NIST: In mobile authentication, think hardware, not software

From: Computerworld

The National Institute of Standards and Technology is trying to bolster e-commerce authentication on desktops and mobile devices.

By , Contributing Columnist, Computerworld


According to the NCCoE, its recommendation for initiating multifactor authentication borrows from a technique that is already widely used on retail sites. A user could start shopping online with minimally invasive authentication — simply username and password or even auto-login. But as circumstances merit, more could be required. That decision would be based on factors such as “the nature of the product, a known IP address associated with the customer, typical geolocation, and consistency with past patterns of online purchases,” NIST said. In other words, your shopping history and use of various devices at various locations would be analyzed to see if you are behaving unusually — and perhaps are not you.

Developments In New York And Colorado Cybersecurity Regulations

From: Mondaq

Article by Gregory Bautista and Jeremy T. Merkel | Wilson Elser Moskowitz Edelman & Dicker LLP

New York
For the first time since New York’s Cybersecurity Regulation (23 NYCRR Part 500) became effective on March 1, 2017, the Department of Financial Services (DFS) has issued Frequently Asked Questions to assist Covered Entities in their compliance and provide guidance into the DFS’s interpretation and enforcement of its newly adopted regulation.

Since the new Regulation was promulgated, Covered Entities, including banks, financial institutions and insurance companies, have faced uncertainly as to how their compliance will be assessed by DFS. With the Regulation’s first deadline for implementation quickly approaching on August 28, 2017, these updated FAQs offer some much needed clarification.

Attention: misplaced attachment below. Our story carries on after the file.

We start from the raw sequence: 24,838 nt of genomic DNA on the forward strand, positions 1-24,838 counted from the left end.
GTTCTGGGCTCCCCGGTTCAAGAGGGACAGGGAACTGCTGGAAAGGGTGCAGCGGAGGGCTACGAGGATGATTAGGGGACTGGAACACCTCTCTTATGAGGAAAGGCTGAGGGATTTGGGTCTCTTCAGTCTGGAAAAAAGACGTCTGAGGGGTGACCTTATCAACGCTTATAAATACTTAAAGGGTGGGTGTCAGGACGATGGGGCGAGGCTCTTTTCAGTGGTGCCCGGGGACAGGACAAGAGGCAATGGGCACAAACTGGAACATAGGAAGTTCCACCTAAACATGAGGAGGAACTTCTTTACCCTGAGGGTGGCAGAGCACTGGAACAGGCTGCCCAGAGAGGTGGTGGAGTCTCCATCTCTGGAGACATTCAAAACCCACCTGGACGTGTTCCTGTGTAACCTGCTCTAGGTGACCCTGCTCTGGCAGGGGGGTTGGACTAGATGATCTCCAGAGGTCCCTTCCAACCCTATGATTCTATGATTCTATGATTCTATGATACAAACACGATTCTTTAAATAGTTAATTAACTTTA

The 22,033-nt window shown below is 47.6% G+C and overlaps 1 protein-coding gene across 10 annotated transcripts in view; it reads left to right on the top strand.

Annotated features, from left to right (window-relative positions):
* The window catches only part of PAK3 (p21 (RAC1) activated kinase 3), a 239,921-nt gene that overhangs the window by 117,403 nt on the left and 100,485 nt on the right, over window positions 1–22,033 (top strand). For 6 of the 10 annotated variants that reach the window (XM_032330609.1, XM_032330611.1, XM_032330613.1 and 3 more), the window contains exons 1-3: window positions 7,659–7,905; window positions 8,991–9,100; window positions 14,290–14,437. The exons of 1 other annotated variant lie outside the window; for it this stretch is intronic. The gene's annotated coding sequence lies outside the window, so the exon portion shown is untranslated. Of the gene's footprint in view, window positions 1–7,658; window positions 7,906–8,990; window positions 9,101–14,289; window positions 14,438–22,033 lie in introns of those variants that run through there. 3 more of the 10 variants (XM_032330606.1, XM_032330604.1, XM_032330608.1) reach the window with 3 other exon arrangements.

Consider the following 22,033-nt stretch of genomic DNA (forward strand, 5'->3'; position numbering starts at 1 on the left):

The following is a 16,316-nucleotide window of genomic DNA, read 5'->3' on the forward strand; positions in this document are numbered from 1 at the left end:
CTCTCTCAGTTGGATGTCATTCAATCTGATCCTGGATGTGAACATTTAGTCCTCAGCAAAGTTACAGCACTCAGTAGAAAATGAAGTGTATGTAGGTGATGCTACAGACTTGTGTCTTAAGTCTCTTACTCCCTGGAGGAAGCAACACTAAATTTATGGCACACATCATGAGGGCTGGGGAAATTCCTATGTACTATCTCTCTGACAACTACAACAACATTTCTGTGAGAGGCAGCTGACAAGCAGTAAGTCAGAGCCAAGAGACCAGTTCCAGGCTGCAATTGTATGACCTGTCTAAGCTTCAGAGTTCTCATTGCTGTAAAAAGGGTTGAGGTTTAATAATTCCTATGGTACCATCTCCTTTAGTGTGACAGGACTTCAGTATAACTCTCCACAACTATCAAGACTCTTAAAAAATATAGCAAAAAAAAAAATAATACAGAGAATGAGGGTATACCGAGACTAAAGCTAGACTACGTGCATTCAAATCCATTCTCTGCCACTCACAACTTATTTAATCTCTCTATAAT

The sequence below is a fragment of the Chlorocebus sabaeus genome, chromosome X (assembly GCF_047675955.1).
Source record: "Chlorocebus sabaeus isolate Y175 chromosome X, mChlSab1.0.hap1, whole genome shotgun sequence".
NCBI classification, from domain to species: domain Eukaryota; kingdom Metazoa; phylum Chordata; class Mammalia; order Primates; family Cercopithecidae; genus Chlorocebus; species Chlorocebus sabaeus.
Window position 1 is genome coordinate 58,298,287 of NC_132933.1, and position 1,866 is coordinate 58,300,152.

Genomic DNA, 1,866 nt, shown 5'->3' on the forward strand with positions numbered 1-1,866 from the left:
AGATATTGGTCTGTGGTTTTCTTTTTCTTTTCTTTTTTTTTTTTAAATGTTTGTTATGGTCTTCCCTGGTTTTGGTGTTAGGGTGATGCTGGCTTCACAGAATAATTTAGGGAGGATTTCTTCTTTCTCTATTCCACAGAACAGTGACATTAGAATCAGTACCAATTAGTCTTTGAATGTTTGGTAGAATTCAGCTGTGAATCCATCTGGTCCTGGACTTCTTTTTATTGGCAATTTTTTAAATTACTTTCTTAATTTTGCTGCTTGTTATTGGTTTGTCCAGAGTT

How confident is your agency in the security of the IT it’s buying?

From: 1500 AM

By Jason Miller | @jmillerWFED


It may seem concerns about the federal IT supply chain have reemerged after a five-year absence from the spotlight. But in fact, a dedicated group from the Defense and Homeland Security departments, the intelligence community and the General Services Administration has moved the government to the cusp of addressing this growing challenge.

The most recent and significant sign of this long-term effort is a new policy from the Committee on National Security Systems. CNSS released a new supply chain risk management policy in late July to establish “an integrated, organization-wide cybersecurity risk management program to achieve and maintain an acceptable level of cybersecurity risk for organizations that own, operate, or maintain national security systems.”

U.S. Governors Sign Cybersecurity Compact

From: Lexology

Jennifer A. Beckage and Gargi Sen | Phillips Lytle LLP

In July 2017, at the National Governors Association (“NGA”) meeting, it was announced that 39 governors had signed “A Compact to Improve State Cybersecurity” (“Compact”). The signing U.S. states and territories include:

  • Alabama
  • Alaska
  • Arizona
  • Arkansas
  • California
  • Colorado
  • Connecticut
  • Delaware
  • Guam
  • Hawaii
  • Idaho
  • Indiana
  • Iowa
  • Kentucky
  • Louisiana
  • Maryland
  • Massachusetts
  • Michigan
  • Minnesota
  • Missouri
  • Montana
  • Nevada
  • New Hampshire
  • New Jersey
  • North Carolina

Invisible Hands and Iron Fists: Challenges in Regulating the Innovation Economy

From: Lawfare

By Megan Stifel, Jamil N. Jaffer

Have you heard of “Regulators in Cyberia”?  No, it’s not the latest thriller on the silver screen.  Rather, it’s a white paper recently released by the Federalist Society’s Regulatory Transparency Project that explores the challenges existing regulatory approaches pose to technological innovation.